For many women, there is then the problem of how they will survive financially. Often, the family depended solely or mostly on a husband's income. Now they must learn new skills, re-entering the jobs marketplace for the first time in years.
To cap it all, until now there has always been the problem of adequate pension provision for women after their divorce. In the past, many women discovered too late that divorce meant penury in retirement because their husband had retained all pension rights for himself.
That is why this week's decision on pension-splitting at divorce, announced by the Government, is a good move.
Ministers had long wanted to divide pensions after a divorce. However, the way they intended to do so was silly. In effect, they wanted pension- less divorcees to lay a claim to part of their former partner's pensions, but payable only when they retired.
The problem with this approach was that it left women tied to their ex- husbands' financial coat-tails, possibly for many years.
Worse, it meant that if the husband died before retirement, the woman might receive no pension at all. It took a revolt in the Lords two years ago to force the Government to change its mind, as it finally did this week.
The problem is, however, that the Government has not said when this change will take place. It equivocated for two years, while another 360,000 couples divorced and it now looks as if it may be at least one more year - and a further 180,000 divorces - before its proposals become law, whichever party wins the general election.
Perhaps one should not expect much more than this, given that we are at the fag-end of the present administration. But there is something intensely annoying that a proposal so sensible has taken all these years to make it to the statute books. The system has let hundreds of thousands of innocent people down.
Last week we inaugurated our advice column with a review of Paula Martin's finances. Paula had problems with a hideously expensive personal pension sold to her in the late 1980s by someone from a company called Merchant Investors.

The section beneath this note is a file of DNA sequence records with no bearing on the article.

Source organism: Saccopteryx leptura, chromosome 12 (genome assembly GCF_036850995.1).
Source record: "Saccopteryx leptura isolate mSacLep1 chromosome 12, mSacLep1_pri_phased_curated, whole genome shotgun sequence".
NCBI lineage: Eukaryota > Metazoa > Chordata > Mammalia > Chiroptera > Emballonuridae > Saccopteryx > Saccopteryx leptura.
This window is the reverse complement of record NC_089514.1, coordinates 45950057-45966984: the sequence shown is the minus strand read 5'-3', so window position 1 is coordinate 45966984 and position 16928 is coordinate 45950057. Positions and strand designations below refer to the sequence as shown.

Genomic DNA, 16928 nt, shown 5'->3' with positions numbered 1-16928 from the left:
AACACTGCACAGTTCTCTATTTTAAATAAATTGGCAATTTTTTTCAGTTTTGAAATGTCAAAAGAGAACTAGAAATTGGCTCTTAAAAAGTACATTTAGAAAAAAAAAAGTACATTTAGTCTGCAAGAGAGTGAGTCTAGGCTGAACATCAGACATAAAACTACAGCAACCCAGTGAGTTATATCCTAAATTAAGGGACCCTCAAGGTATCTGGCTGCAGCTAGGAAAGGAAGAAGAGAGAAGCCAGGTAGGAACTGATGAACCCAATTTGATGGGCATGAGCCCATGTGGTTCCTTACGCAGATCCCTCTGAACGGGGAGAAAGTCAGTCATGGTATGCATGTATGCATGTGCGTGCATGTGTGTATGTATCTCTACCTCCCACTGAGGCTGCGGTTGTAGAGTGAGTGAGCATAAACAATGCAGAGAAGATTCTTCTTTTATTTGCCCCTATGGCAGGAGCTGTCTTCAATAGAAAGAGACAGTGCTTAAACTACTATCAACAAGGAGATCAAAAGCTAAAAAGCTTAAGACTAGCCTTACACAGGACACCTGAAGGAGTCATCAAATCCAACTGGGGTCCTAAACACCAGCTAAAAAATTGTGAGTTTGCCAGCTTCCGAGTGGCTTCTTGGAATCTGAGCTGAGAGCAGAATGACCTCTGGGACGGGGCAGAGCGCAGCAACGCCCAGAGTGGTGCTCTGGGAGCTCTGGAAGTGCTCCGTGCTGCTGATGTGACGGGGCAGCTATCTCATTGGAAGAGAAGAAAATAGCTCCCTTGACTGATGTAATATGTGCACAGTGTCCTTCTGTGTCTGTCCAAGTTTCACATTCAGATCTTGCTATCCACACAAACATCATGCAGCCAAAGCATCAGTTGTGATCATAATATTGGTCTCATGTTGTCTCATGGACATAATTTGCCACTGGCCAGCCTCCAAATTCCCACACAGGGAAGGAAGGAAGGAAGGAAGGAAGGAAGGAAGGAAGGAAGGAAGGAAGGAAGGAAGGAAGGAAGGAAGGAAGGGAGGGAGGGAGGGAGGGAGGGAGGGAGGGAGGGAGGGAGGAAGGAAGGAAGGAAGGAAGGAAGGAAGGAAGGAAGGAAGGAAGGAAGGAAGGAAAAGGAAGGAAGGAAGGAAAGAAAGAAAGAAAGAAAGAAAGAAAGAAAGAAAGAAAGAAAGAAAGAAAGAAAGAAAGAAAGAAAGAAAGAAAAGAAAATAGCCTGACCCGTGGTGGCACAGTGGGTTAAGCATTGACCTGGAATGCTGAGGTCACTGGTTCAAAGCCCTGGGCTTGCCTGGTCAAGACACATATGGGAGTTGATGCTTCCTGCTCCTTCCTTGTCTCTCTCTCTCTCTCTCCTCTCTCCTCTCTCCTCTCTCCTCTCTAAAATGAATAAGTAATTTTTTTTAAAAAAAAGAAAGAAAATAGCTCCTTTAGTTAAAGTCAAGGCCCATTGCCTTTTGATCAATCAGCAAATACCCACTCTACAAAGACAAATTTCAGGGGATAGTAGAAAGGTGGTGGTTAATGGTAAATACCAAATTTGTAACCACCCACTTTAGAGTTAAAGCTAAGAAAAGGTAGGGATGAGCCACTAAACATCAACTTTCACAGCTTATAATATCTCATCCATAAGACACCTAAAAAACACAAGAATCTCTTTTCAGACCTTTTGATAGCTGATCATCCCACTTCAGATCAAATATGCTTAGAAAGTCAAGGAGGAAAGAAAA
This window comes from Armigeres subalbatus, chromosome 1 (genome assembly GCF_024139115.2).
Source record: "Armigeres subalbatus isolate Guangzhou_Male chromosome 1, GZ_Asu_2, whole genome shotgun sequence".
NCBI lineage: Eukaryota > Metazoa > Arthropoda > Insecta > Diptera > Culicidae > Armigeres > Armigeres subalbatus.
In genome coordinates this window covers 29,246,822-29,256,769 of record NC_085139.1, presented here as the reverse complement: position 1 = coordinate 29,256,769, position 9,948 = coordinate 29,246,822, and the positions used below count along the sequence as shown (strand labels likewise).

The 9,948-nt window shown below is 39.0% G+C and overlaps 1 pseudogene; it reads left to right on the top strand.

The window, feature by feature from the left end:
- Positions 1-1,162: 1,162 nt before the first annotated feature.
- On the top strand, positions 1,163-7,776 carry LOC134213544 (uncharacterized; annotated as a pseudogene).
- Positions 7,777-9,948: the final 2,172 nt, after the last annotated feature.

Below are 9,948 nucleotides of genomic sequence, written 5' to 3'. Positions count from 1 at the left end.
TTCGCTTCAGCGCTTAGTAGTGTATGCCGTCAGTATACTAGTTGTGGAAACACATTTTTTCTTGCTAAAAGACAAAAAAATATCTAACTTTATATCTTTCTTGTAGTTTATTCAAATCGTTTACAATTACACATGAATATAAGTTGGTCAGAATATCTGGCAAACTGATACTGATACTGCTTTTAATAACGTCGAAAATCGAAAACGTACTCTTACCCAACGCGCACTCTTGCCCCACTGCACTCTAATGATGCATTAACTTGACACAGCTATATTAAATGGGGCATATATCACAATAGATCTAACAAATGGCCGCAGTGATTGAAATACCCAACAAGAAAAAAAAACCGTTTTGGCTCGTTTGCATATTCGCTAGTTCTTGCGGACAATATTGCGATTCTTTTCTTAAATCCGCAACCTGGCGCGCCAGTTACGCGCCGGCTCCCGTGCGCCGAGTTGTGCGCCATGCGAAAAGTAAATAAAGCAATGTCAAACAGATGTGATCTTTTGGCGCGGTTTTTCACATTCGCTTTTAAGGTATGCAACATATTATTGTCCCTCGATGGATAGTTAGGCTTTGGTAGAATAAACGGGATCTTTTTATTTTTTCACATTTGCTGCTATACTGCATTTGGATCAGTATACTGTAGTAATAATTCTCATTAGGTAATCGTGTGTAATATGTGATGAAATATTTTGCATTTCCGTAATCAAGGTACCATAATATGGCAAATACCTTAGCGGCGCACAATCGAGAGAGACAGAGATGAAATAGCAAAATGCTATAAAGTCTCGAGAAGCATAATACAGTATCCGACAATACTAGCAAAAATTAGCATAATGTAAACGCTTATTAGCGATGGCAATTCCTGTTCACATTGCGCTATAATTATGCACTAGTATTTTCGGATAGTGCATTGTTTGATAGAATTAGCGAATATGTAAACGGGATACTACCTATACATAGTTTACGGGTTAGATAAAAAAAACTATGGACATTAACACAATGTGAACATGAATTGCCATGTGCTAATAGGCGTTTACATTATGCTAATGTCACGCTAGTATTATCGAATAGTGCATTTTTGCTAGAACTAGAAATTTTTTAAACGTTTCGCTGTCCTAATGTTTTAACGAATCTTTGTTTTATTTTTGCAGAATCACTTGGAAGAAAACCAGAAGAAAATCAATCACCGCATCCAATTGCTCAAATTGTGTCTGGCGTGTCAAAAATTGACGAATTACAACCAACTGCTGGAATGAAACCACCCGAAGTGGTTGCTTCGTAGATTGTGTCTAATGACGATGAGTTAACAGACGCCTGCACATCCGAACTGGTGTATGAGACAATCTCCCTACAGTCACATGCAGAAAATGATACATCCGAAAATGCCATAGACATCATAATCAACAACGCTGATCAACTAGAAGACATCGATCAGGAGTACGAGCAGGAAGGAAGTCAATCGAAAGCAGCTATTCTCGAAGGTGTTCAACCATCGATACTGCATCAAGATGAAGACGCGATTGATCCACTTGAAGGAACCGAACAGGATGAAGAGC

On Monday, Merchant Investors were in touch with Paula to apologise for what happened. They have promised to reinstate her into the occupational pension scheme she should have joined all that time ago.
A few years ago, the company reviewed its charges and recognised it had a problem. It discarded most of its expensive admin fees for new pensions it sells and is now one of the cheapest on the market.
But that still left people like Paula stuck on the old contracts. Significantly, the company has made a commitment to look at all policies from the same time to see if it can resolve problems any other policyholders may have. So, if you have a Merchant Investors pension dating to that period, get in touch with the company.
By the way, Paula's original salesman went off to join another company, now called Lincoln National. While there, he sold Paula another policy that may have been inappropriate. He was undoubtedly prolific and has probably given many other people the benefits of his salesmanship. Let's see if Lincoln National contacts us next week ...
This week, the advice column discusses other subjects. Dozens of you have written asking for a review. We can't promise everyone will get one, but we hope to select cases that will give all readers food for thought. Keep writing in if you want to take part.
Indeed, if there is any point you want to make, a gripe about your financial provider, a (friendly) comment about one of this section's stories, send me a letter.
Write to: Nic Cicutti, Financial Advice Offer, The Independent, 1 Canada Square, Canary Wharf, London, E14 5DL.Reuse content